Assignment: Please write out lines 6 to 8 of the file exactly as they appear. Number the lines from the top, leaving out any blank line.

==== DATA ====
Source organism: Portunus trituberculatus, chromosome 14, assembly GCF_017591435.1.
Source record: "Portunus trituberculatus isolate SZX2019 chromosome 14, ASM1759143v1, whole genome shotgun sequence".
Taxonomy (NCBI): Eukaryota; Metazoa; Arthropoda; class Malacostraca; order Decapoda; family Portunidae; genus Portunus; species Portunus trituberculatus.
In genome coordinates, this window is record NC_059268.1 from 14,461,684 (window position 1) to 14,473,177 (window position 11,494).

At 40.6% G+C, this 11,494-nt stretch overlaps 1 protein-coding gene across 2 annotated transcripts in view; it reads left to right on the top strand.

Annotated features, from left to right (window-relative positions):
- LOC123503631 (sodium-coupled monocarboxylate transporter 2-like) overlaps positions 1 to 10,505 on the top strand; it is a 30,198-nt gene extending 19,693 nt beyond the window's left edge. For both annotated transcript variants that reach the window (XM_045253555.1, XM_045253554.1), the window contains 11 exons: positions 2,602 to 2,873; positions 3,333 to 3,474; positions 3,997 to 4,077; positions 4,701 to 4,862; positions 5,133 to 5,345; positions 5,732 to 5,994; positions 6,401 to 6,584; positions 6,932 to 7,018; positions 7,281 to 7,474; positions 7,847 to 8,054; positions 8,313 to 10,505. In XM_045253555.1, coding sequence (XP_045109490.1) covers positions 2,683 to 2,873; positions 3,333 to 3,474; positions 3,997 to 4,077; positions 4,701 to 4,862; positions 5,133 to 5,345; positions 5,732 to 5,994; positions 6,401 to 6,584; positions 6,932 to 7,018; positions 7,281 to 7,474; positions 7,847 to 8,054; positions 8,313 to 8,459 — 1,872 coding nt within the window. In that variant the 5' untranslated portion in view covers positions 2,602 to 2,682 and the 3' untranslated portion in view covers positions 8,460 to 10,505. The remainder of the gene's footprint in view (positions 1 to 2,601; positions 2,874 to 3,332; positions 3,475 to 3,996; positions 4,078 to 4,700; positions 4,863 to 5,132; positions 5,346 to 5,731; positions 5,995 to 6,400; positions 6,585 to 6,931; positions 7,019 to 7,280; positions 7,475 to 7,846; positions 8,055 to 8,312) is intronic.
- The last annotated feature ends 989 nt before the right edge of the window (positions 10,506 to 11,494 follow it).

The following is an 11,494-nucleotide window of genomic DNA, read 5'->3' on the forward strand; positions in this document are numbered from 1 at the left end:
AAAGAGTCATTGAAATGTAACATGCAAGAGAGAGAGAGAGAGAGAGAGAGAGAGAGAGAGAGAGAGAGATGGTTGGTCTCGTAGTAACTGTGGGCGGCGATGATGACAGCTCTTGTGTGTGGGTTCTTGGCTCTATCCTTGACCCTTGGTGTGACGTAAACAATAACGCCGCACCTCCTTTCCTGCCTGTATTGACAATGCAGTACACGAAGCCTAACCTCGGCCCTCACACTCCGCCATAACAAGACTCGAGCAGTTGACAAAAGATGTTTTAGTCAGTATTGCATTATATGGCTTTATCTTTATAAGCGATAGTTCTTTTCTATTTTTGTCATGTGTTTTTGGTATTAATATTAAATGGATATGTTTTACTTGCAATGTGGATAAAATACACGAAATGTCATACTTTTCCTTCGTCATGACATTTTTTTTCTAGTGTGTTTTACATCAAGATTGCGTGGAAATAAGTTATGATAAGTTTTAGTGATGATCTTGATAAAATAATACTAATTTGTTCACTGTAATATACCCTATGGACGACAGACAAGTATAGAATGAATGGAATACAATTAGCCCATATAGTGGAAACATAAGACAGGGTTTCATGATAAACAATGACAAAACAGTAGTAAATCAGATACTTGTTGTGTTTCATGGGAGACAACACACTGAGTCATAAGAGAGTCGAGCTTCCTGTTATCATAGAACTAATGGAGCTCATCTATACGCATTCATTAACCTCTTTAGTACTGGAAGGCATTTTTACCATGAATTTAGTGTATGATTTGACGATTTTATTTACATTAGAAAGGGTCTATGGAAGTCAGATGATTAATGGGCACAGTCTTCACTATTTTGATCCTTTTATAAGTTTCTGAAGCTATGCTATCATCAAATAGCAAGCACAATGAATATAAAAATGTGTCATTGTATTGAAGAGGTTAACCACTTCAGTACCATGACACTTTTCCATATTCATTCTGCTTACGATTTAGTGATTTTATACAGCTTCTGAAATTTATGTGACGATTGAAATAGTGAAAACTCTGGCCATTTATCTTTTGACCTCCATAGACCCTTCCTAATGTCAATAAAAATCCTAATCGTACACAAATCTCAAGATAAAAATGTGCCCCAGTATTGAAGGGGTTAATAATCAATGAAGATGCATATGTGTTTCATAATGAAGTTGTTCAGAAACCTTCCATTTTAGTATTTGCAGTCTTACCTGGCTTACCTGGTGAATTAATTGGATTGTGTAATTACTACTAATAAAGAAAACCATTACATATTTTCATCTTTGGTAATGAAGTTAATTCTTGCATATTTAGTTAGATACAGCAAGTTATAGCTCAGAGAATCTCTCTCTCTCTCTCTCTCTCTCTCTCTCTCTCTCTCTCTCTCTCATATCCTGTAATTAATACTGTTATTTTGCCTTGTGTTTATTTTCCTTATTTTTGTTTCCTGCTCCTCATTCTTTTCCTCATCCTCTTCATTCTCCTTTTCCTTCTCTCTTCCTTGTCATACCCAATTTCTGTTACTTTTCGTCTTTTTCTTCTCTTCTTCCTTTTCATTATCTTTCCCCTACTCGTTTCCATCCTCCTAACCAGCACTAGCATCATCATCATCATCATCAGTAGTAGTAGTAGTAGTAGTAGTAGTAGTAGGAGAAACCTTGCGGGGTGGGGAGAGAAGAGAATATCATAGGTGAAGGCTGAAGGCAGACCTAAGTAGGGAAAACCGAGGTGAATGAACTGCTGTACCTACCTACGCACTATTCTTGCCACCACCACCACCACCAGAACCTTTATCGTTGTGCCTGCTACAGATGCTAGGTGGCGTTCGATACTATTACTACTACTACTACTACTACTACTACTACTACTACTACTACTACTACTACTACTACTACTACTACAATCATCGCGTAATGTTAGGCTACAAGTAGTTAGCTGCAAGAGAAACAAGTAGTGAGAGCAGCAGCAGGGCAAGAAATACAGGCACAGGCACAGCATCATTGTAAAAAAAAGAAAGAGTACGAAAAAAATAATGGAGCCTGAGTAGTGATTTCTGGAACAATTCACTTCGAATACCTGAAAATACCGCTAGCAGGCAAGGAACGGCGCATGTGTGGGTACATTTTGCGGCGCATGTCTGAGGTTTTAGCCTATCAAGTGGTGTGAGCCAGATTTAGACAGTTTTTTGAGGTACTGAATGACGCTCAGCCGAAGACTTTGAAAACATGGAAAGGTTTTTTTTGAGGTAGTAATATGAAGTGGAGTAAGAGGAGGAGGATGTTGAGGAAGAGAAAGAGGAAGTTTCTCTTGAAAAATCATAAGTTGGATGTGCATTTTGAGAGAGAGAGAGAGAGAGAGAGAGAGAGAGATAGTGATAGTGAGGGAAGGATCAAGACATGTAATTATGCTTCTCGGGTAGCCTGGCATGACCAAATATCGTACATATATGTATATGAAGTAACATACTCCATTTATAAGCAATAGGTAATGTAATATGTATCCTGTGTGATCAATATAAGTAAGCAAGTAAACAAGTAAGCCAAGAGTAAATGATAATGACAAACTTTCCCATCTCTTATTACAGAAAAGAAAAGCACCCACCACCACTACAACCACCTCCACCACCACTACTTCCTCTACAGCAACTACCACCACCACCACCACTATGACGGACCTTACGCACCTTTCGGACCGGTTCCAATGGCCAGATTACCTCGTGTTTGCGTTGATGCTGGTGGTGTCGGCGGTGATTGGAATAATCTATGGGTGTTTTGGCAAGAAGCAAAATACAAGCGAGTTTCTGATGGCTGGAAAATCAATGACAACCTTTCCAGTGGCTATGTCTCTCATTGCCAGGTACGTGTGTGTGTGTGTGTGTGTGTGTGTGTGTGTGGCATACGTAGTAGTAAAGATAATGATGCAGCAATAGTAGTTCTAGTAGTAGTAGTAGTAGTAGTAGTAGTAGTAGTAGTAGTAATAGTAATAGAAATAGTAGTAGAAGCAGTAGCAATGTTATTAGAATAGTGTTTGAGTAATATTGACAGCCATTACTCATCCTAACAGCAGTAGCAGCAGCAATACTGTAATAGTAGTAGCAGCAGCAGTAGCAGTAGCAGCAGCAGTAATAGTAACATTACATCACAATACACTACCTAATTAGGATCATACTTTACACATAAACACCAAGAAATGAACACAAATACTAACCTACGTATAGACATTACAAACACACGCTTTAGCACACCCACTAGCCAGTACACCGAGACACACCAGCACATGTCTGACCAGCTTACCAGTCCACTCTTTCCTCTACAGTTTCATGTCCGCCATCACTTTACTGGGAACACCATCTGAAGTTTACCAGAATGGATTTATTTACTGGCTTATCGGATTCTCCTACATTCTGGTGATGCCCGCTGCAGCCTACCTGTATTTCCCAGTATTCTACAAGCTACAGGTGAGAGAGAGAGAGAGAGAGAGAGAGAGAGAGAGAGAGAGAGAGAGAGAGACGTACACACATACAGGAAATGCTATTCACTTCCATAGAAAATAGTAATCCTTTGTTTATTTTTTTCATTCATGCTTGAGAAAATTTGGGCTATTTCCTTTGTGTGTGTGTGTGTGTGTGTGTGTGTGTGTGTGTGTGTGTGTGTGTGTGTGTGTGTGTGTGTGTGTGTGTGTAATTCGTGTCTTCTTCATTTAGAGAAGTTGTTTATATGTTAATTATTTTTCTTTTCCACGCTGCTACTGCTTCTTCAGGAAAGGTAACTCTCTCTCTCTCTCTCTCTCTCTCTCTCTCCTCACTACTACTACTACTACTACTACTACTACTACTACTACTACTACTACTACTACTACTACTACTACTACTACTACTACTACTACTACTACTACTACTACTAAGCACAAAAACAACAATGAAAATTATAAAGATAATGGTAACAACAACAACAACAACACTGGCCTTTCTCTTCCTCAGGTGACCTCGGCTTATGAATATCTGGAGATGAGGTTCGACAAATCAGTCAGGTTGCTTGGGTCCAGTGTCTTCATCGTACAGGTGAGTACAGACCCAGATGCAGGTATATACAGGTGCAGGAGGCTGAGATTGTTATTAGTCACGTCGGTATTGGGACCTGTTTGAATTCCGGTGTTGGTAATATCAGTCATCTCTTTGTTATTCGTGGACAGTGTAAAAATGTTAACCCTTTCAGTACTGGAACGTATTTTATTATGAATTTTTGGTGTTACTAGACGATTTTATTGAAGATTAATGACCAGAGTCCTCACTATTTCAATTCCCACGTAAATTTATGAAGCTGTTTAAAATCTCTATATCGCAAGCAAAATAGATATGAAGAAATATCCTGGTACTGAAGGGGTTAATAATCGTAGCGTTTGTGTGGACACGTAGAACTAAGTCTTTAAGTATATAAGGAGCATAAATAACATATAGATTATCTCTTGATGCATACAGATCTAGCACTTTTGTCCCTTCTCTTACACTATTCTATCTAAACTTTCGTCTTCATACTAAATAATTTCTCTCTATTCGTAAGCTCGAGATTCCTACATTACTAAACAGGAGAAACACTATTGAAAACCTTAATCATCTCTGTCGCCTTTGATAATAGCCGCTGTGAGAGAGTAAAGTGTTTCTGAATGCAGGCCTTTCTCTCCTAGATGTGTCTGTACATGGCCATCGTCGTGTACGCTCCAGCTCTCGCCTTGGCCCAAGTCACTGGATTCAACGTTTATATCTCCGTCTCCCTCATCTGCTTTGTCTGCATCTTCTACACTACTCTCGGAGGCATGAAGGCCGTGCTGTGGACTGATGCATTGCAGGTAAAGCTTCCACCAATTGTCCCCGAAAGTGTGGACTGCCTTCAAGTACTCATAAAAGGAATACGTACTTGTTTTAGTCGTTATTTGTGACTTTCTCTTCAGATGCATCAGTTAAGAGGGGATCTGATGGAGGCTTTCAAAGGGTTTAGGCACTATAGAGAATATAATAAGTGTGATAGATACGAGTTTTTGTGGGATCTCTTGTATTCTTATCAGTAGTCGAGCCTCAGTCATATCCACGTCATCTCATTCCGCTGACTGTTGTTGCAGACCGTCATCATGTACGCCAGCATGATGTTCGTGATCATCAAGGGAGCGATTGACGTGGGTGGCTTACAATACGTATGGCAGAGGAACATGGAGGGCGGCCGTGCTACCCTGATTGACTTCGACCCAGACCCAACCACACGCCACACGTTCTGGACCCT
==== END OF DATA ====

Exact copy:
Annotated features, from left to right (window-relative positions):
- LOC123503631 (sodium-coupled monocarboxylate transporter 2-like) overlaps positions 1 to 10,505 on the top strand; it is a 30,198-nt gene extending 19,693 nt beyond the window's left edge. For both annotated transcript variants that reach the window (XM_045253555.1, XM_045253554.1), the window contains 11 exons: positions 2,602 to 2,873; positions 3,333 to 3,474; positions 3,997 to 4,077; positions 4,701 to 4,862; positions 5,133 to 5,345; positions 5,732 to 5,994; positions 6,401 to 6,584; positions 6,932 to 7,018; positions 7,281 to 7,474; positions 7,847 to 8,054; positions 8,313 to 10,505. In XM_045253555.1, coding sequence (XP_045109490.1) covers positions 2,683 to 2,873; positions 3,333 to 3,474; positions 3,997 to 4,077; positions 4,701 to 4,862; positions 5,133 to 5,345; positions 5,732 to 5,994; positions 6,401 to 6,584; positions 6,932 to 7,018; positions 7,281 to 7,474; positions 7,847 to 8,054; positions 8,313 to 8,459 — 1,872 coding nt within the window. In that variant the 5' untranslated portion in view covers positions 2,602 to 2,682 and the 3' untranslated portion in view covers positions 8,460 to 10,505. The remainder of the gene's footprint in view (positions 1 to 2,601; positions 2,874 to 3,332; positions 3,475 to 3,996; positions 4,078 to 4,700; positions 4,863 to 5,132; positions 5,346 to 5,731; positions 5,995 to 6,400; positions 6,585 to 6,931; positions 7,019 to 7,280; positions 7,475 to 7,846; positions 8,055 to 8,312) is intronic.
- The last annotated feature ends 989 nt before the right edge of the window (positions 10,506 to 11,494 follow it).